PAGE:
To make this distinction clear, one need only mention the tense competition that exists between the railroads and between the banks, both of which operate under practically uniform rates. Moreover, such price agreements would not mean that prices would be held arbitrarily at a permanent level. Recent experiences with copper and rubber prove once more that this cannot be done. If the price were set too high, new competition or a ‘buyers’ strike’ would quickly bring it down to the proper point, agreement or no agreement. But the level would be adjusted at frequent intervals by competitors working together on the basis of cost and demand, and a retreat — if conditions called for retreat — would be orderly instead of hysterical and ruinous. Whether prices rise or fall, the manufacturer whose judgment dictates the lowest price will control. He will either have his own way or drop out of the agreement.

At present the laws forbid the use of this remedy; consequently vendors too have begun to merge in an effort to pit mass selling power against mass purchasing power. The ‘distribution merger’ of allied but non-competing products such as that of General Foods Corporation, as well as similar developments in other fields, shows still another phase of this economic urge. In order to keep abreast of the chainstore movement the local distributor may yet have to merge with others in neighboring cities. The banks are already consolidating their capital to keep pace with the growth of their corporate customers. Thus the vicious circle rolls merrily on, gathering accretions like a wet snowball. Eventually competitive units will be so few that there will be no alternative to this virtual monopoly, since two or three large corporations in unregulated control of a nation-wide field protect the public little better than one. What door of opportunity will then stand open to new competition?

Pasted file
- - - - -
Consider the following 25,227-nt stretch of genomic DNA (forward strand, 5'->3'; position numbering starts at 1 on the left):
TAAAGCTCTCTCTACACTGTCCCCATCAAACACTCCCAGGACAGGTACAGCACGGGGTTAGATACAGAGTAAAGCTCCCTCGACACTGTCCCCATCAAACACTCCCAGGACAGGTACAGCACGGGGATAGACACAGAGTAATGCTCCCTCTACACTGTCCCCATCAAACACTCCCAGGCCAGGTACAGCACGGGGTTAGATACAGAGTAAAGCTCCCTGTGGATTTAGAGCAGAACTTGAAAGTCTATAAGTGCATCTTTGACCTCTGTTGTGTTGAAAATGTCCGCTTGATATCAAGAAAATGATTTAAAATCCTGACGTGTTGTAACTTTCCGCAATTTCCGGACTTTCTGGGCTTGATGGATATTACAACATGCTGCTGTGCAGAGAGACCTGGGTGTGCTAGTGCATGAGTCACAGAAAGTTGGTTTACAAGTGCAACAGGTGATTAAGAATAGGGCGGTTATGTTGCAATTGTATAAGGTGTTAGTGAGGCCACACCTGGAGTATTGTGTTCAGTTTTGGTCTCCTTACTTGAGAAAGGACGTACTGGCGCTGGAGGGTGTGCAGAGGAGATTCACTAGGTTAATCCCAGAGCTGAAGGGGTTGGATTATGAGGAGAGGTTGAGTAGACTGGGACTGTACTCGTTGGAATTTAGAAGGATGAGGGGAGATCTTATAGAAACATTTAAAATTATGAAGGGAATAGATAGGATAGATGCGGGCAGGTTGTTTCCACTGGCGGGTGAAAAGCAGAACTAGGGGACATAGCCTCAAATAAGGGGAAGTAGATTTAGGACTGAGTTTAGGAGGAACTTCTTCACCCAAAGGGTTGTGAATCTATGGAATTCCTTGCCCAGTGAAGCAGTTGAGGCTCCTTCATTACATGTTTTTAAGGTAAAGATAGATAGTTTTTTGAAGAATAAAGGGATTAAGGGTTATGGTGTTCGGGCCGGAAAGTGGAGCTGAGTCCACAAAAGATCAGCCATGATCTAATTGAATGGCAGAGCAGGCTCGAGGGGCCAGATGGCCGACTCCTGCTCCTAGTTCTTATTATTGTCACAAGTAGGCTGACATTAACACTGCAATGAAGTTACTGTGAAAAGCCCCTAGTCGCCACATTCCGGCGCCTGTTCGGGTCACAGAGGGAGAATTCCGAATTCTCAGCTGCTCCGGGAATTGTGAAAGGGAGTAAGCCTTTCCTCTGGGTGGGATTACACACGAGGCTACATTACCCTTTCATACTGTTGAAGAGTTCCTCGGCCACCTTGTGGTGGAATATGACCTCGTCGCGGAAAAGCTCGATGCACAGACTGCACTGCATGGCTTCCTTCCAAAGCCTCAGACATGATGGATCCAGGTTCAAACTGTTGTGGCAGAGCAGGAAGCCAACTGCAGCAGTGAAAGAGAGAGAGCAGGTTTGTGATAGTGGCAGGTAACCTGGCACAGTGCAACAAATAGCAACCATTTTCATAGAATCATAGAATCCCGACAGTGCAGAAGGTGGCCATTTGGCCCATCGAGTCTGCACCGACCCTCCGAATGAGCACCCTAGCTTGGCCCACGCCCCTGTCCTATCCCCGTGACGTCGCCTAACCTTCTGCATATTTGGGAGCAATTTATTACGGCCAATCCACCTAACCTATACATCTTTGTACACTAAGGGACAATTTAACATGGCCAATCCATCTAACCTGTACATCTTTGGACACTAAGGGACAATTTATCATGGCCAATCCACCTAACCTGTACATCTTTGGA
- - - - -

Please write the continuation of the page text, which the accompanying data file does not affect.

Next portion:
These are among the fundamental conditions which have been created by the anti-trust laws. The problem which they raise, however, is not a legal problem; it is a matter of economics and practical business experience. A sane solution will provide us with a new economic and social philosophy of the utmost importance. The whole question of revising the Sherman Act has been widely misunderstood and distorted. In the forty years since our present course was charted our industry and commerce have undergone vast changes which would have rendered even the wisest legislation obsolete; yet no modification whatever has been made in the substantive law. No measure of relief has been granted to business except the special exemption of certain privileged industries. And this has gone hand in hand with a more liberal policy toward consolidations of capital which has tended directly to foster monopoly — the very thing that the Sherman Act was framed to prevent.


That the problems of industry have not received as sympathetic consideration from the Federal Government as the welfare of the country has required, or as labor and agriculture have received, is a matter of common knowledge. Former President Coolidge recognizes this with evident regret, for in one of his recent little messages to the country he says: —

We need a better understanding between business and government. It would be well to temper regulation with coöperation and season restriction with encouragement. The solicitous care given labor and agriculture by the government has generally worked to the public advantage. When the representatives or individual members of these interests make mistakes, they are not charged against the whole organization. But in commercial business the errors are usually considered to reflect on the whole group. All legitimate business is entitled to governmental consideration. When industry will be affected by governmental action, it ought to be heard sympathetically and without implication of seeking domination contrary to the public interest. We cannot have employment and prosperity except on the basis of justice to business.